Good Printing means good Editing

Four years ago when I first introduced my Digital Darkroom workshop, it was the least popular thing I offered in my list of workshops. I was personally surprised by this, as I had thought that this kind of workshop would be something a lot of people would be looking for. I was wrong.

It has taken this number of years to establish the course, and now it fills up very quickly each year. I'm glad that photographers have come to realise that editing is a skill that requires as much thought and deliberation as our fieldwork.

"Good edits come from improved visual awareness"


Editing isn't about just making the image a little more punchy, neither is it about applying templates to your work to make them look better, and it certainly isn't about trying to fix a bad image. Editing is about working with the tones within the picture, so you can navigate the viewer's eye around the aspects you want them to look at, and to take their eye away from the areas you wish to place in the background.


Right now, we are living in a period where the emphasis is on shooting. Editing is almost an afterthought. Something that is done afterwards. For some it is an attempt to 'try to make the picture look good', and for the few who have figured it out - they have come to realise that editing is related to what they noticed in the field. Indeed, I often choose locations to make a picture due to their tonal properties - I know they will work well in the edit stage because they have enough tonal separation to work with.

I do not treat the editing stage lightly. I have found it is perhaps the biggest contributor to my 'style'. It is a highly creative space to work in and I will spend hours, if not days and weeks working on a portfolio of new images.

I'd also add;

"Good prints are made from good edits.
And good edits can only be verified by reviewing prints"


This is most certainly true. You can't make a good print from a badly edited image, and likewise, you can't make a good edit without printing it to evaluate it. Let me explain.

When I came to preparing my Colourchrome book for publication last year, I printed every single one of the 40 images. I had to do this because it's the only way to confirm to myself that I've got my edits right.

"A calibrated and profiled monitor will only get you so far.
I've been fooled many times by seeing colour casts and other problems in the final print that weren't initially obvious on the monitor.
I would go back to see if they were visible on the monitor only to find out they were. I now print to verify that what I'm seeing is true. It's the only way"


Even though my monitor is calibrated and profiled to give me the most accurate representation of what's in my files, I still find discrepancies once I print them. This is because the eye is highly adaptable and once we've seen the image on the monitor for a while, we adapt to the monitor's colour and tonal response. For me, I've found that after a while I can't see colour casts. I need to print the work to verify it.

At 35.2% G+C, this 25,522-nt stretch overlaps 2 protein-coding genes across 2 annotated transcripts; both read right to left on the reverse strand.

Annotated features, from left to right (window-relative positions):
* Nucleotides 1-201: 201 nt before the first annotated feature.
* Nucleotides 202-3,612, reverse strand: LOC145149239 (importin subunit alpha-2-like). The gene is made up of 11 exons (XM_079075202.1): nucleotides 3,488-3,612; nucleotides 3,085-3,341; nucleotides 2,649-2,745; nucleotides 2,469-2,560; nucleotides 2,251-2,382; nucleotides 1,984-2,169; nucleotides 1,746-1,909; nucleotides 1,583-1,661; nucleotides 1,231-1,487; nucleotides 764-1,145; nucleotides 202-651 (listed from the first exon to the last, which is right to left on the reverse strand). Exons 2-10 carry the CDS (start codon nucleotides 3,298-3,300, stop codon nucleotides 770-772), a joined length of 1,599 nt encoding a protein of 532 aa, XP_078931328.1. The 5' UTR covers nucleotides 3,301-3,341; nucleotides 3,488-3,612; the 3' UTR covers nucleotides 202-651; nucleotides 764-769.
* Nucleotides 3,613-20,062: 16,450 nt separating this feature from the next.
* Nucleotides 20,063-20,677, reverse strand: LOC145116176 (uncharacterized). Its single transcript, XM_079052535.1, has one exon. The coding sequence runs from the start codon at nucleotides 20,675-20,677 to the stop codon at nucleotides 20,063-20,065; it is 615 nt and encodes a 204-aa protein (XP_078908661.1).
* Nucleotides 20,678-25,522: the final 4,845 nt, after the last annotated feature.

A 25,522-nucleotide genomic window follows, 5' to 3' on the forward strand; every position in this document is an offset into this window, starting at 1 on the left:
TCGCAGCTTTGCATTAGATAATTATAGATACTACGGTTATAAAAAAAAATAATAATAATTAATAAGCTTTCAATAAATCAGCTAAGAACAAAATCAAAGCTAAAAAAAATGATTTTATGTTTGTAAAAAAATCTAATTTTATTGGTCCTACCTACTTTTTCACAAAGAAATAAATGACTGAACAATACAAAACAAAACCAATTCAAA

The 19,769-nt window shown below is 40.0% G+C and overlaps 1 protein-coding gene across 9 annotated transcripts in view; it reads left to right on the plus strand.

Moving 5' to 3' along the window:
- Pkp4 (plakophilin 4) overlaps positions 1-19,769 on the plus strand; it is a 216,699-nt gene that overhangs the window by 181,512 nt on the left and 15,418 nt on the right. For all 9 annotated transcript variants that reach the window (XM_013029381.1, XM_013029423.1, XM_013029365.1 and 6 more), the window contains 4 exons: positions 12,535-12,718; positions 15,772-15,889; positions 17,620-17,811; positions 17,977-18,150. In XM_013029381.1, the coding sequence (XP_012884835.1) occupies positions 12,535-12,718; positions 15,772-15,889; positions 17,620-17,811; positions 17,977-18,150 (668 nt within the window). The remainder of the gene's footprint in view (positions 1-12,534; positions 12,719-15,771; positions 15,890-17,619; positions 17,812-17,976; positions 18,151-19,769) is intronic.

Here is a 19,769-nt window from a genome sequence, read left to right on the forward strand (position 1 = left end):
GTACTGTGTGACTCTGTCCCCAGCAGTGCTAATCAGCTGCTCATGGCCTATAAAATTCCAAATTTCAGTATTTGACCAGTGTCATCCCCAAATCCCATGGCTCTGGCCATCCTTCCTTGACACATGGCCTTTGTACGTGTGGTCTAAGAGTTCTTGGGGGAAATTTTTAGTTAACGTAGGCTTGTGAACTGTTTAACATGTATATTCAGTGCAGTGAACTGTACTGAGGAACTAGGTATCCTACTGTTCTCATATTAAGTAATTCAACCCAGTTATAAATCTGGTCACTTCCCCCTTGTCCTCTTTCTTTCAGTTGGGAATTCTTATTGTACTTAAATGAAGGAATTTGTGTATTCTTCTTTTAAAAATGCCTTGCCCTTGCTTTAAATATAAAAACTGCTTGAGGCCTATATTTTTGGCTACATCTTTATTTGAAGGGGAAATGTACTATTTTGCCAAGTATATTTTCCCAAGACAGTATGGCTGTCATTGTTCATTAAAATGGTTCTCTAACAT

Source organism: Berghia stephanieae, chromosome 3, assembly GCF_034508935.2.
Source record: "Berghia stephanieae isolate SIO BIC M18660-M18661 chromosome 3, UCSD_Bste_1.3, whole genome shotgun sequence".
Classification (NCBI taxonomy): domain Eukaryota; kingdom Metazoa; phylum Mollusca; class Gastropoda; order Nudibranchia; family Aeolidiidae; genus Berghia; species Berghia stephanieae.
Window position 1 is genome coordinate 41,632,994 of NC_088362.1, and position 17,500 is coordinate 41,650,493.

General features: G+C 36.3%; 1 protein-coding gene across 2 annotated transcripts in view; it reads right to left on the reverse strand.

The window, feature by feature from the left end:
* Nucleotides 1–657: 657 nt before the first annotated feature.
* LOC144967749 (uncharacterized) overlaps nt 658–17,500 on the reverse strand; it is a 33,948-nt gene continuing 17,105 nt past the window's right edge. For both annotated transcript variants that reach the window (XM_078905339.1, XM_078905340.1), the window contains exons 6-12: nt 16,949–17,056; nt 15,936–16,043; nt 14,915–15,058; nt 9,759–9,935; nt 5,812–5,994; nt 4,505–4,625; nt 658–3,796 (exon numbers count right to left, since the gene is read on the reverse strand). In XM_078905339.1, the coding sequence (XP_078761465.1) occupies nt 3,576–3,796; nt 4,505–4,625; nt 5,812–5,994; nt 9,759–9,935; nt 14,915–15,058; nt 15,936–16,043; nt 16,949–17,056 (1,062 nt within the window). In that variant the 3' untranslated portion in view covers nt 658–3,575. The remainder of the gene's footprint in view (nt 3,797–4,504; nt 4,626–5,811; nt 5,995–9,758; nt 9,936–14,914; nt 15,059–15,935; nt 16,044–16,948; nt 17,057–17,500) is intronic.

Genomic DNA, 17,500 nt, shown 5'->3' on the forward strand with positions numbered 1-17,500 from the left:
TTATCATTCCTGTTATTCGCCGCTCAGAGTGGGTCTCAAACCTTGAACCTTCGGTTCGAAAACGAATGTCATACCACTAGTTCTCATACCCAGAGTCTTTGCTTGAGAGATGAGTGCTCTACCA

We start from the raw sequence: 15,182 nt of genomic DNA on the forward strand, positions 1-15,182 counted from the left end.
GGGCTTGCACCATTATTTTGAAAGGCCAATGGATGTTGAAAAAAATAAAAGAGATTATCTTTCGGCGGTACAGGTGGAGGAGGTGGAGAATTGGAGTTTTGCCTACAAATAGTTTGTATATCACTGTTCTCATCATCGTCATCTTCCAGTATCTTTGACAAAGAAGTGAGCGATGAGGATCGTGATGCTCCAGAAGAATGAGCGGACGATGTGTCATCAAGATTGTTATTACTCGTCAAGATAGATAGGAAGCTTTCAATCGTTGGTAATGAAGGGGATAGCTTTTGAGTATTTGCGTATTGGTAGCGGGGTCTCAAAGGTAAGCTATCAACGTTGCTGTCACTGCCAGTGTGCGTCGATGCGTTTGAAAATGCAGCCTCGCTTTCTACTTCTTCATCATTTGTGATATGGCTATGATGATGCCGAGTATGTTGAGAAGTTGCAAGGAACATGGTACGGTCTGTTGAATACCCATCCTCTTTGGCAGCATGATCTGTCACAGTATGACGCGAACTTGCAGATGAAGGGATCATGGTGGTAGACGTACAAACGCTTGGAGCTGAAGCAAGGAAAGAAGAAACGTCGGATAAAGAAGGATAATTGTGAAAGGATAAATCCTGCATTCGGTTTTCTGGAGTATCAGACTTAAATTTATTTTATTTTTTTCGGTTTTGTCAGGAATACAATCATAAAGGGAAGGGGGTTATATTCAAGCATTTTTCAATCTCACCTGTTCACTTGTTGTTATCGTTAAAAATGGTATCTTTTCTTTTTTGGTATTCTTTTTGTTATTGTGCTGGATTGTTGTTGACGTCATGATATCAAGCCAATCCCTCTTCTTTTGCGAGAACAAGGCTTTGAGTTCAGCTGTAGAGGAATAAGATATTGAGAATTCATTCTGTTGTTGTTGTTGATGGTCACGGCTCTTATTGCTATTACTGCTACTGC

When I find discrepancies in the print, I go back to the monitor to check if those discrepancies are visible there also. They always are. Yet I had not seen them, because my eye had 'adapted' to the monitor the more I looked at it and I've come to realise that there is yet another skill required to 'interpret' what my monitor shows me.

Until I master being able to 'read' my monitor, the only way to 'see' the picture, is to print it out.

"We all should print.
It forces us to look again"


Prints also force us to take note of the luminosity of the tones in the print. It's only when I print that I notice that I'm not taking advantage of the tonal range available to me. You can of course use the hand widget in the Curves tool to interrogate tones to find out where they reside in the tonal scale. Or even use the LAB mode's Luminosity value in the info palette to show you where the tones really reside, but you still need to print the image out.

"Where I once thought something was bright and stood out,
'm sometimes confronted with a lacklustre tonal range in print.
The print tells me I haven't gone far enough"


It's really a case of learning to interpret what your monitor is telling you. It's very hard to do because our eye adapts to what the monitor shows us and we become blind to what is actually there. 

"If you aren't printing: then you aren't getting the most out of your edits.
And ultimately, the images aren't optimised"


So you need to print. All photographers should print because it is a vital step in pushing your images to the best they can be.

Printing is also a step in learning to 'see' better, because we are forced to look again, to re-interpret the print and notice how it differs from what we thought you were seeing on our monitor.

My advice is - print, and incorporate it as part of your editing workflow. Printing helps inform your edits and show where you need to tighten up on tones that aren't as bold as you thought they were.

"Did I say you need to print? 
...You need to print!"